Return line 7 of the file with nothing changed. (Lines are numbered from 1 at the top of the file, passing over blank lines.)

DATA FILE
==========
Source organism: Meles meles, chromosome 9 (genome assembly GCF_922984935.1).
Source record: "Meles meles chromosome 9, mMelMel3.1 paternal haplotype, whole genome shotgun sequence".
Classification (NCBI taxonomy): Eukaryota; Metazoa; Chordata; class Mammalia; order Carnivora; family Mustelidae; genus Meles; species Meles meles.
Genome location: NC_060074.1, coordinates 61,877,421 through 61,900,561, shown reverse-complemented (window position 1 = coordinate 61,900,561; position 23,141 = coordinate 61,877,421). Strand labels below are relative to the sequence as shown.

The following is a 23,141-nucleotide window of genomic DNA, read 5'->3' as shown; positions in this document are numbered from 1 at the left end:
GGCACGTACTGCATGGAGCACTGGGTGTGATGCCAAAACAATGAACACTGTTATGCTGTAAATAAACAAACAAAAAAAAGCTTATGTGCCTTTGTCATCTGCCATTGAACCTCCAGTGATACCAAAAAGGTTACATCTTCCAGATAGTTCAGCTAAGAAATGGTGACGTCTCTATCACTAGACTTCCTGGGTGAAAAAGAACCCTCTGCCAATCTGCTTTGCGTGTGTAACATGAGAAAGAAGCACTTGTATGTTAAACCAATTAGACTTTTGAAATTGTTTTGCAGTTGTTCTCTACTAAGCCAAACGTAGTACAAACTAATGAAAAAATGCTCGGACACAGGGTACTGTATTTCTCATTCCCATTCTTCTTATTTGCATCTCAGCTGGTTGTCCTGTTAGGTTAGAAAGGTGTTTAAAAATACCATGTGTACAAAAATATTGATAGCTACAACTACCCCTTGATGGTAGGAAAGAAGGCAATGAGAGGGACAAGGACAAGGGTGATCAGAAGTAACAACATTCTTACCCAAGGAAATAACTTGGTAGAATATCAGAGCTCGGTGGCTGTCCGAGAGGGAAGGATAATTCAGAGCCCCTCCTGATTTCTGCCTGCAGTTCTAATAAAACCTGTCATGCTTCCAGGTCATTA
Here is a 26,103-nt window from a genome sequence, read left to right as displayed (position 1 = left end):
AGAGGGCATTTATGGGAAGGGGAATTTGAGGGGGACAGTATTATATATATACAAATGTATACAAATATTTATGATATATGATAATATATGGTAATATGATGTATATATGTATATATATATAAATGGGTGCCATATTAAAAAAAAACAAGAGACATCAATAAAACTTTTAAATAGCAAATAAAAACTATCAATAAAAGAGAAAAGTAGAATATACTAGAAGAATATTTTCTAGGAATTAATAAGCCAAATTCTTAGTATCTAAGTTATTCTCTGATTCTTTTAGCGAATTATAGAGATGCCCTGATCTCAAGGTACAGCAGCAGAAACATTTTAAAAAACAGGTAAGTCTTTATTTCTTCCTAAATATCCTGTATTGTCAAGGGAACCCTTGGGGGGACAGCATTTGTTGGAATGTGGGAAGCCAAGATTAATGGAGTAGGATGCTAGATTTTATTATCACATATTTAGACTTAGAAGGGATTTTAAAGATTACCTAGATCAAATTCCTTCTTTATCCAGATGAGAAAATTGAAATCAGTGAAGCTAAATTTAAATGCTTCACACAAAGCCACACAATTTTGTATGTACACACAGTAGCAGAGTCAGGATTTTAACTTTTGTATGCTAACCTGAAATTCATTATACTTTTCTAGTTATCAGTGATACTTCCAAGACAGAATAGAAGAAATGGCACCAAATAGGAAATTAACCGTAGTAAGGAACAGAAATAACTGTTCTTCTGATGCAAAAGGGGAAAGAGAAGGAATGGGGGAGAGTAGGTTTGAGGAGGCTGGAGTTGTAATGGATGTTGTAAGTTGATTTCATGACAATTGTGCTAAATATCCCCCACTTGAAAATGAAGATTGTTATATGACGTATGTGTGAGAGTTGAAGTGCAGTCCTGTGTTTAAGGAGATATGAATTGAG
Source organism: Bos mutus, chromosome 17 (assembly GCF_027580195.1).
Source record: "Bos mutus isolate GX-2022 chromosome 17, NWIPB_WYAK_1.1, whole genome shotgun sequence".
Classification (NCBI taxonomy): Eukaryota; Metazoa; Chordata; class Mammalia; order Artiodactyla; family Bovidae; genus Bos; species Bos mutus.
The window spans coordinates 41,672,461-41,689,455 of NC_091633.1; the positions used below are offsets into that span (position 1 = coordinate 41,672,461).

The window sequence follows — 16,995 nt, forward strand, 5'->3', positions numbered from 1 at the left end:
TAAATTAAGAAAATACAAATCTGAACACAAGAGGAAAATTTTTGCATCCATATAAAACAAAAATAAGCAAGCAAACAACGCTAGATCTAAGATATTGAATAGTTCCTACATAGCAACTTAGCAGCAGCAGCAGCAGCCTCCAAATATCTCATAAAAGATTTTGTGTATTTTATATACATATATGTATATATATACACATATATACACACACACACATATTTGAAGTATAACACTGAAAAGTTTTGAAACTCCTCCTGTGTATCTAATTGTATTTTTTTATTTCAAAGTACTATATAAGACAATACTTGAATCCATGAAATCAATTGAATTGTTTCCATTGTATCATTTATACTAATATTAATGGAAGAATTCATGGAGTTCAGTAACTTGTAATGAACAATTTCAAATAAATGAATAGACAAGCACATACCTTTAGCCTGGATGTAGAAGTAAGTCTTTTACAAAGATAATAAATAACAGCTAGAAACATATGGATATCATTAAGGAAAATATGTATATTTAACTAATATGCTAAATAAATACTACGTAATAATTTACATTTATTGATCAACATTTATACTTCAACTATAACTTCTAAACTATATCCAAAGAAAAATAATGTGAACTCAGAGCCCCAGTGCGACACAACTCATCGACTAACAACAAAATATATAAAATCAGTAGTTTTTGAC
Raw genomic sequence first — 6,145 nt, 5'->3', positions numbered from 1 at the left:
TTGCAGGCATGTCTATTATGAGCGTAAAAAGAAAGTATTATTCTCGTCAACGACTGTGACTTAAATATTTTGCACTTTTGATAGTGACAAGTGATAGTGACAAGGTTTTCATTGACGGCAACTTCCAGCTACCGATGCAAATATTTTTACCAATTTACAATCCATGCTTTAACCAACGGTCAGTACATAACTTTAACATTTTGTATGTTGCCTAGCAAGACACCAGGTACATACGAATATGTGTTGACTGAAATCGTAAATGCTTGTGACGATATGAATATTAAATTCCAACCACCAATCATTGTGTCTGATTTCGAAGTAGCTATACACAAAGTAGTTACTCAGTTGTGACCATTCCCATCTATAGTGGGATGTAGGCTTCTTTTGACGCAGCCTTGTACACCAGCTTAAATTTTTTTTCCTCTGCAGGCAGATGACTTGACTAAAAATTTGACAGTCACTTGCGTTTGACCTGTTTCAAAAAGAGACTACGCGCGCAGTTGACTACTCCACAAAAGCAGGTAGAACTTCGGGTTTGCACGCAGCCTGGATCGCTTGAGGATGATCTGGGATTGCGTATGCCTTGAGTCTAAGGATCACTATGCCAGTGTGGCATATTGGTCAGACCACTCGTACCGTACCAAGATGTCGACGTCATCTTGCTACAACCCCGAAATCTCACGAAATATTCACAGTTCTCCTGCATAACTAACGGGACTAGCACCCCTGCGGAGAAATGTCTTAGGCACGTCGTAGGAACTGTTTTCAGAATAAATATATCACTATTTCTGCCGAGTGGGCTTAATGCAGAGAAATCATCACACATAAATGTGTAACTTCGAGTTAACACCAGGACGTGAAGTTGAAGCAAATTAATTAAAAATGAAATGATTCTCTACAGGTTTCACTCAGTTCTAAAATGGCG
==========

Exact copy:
Here is a 26,103-nt window from a genome sequence, read left to right as displayed (position 1 = left end):